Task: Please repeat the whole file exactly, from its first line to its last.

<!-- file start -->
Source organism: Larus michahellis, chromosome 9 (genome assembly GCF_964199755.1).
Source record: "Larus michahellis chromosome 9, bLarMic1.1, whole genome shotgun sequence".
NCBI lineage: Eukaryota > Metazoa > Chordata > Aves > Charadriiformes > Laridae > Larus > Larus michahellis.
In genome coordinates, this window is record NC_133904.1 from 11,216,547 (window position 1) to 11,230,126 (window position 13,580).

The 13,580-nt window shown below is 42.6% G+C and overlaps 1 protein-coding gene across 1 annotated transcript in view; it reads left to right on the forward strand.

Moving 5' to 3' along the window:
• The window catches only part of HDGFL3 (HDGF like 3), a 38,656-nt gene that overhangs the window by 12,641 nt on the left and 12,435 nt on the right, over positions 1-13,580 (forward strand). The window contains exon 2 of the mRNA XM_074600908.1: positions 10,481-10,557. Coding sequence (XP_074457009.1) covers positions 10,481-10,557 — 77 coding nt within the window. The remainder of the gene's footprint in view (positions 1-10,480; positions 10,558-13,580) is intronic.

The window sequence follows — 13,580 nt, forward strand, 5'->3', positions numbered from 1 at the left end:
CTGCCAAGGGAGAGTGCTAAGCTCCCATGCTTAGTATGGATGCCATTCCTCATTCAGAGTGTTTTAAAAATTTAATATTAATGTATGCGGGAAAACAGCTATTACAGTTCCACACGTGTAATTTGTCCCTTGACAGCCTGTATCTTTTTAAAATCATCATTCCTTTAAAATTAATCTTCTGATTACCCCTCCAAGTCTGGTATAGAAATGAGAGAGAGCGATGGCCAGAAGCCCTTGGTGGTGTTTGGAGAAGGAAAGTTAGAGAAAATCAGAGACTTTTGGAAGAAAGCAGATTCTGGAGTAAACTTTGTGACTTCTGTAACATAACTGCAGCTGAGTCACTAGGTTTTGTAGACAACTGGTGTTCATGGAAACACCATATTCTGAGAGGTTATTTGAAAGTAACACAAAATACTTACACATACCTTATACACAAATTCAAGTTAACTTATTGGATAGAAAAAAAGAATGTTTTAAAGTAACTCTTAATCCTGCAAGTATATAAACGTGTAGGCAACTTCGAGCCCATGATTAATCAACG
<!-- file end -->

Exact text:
Source organism: Larus michahellis, chromosome 9 (genome assembly GCF_964199755.1).
Source record: "Larus michahellis chromosome 9, bLarMic1.1, whole genome shotgun sequence".
NCBI lineage: Eukaryota > Metazoa > Chordata > Aves > Charadriiformes > Laridae > Larus > Larus michahellis.
In genome coordinates, this window is record NC_133904.1 from 11,216,547 (window position 1) to 11,230,126 (window position 13,580).

The 13,580-nt window shown below is 42.6% G+C and overlaps 1 protein-coding gene across 1 annotated transcript in view; it reads left to right on the forward strand.

Moving 5' to 3' along the window:
• The window catches only part of HDGFL3 (HDGF like 3), a 38,656-nt gene that overhangs the window by 12,641 nt on the left and 12,435 nt on the right, over positions 1-13,580 (forward strand). The window contains exon 2 of the mRNA XM_074600908.1: positions 10,481-10,557. Coding sequence (XP_074457009.1) covers positions 10,481-10,557 — 77 coding nt within the window. The remainder of the gene's footprint in view (positions 1-10,480; positions 10,558-13,580) is intronic.

The window sequence follows — 13,580 nt, forward strand, 5'->3', positions numbered from 1 at the left end:
CTGCCAAGGGAGAGTGCTAAGCTCCCATGCTTAGTATGGATGCCATTCCTCATTCAGAGTGTTTTAAAAATTTAATATTAATGTATGCGGGAAAACAGCTATTACAGTTCCACACGTGTAATTTGTCCCTTGACAGCCTGTATCTTTTTAAAATCATCATTCCTTTAAAATTAATCTTCTGATTACCCCTCCAAGTCTGGTATAGAAATGAGAGAGAGCGATGGCCAGAAGCCCTTGGTGGTGTTTGGAGAAGGAAAGTTAGAGAAAATCAGAGACTTTTGGAAGAAAGCAGATTCTGGAGTAAACTTTGTGACTTCTGTAACATAACTGCAGCTGAGTCACTAGGTTTTGTAGACAACTGGTGTTCATGGAAACACCATATTCTGAGAGGTTATTTGAAAGTAACACAAAATACTTACACATACCTTATACACAAATTCAAGTTAACTTATTGGATAGAAAAAAAGAATGTTTTAAAGTAACTCTTAATCCTGCAAGTATATAAACGTGTAGGCAACTTCGAGCCCATGATTAATCAACG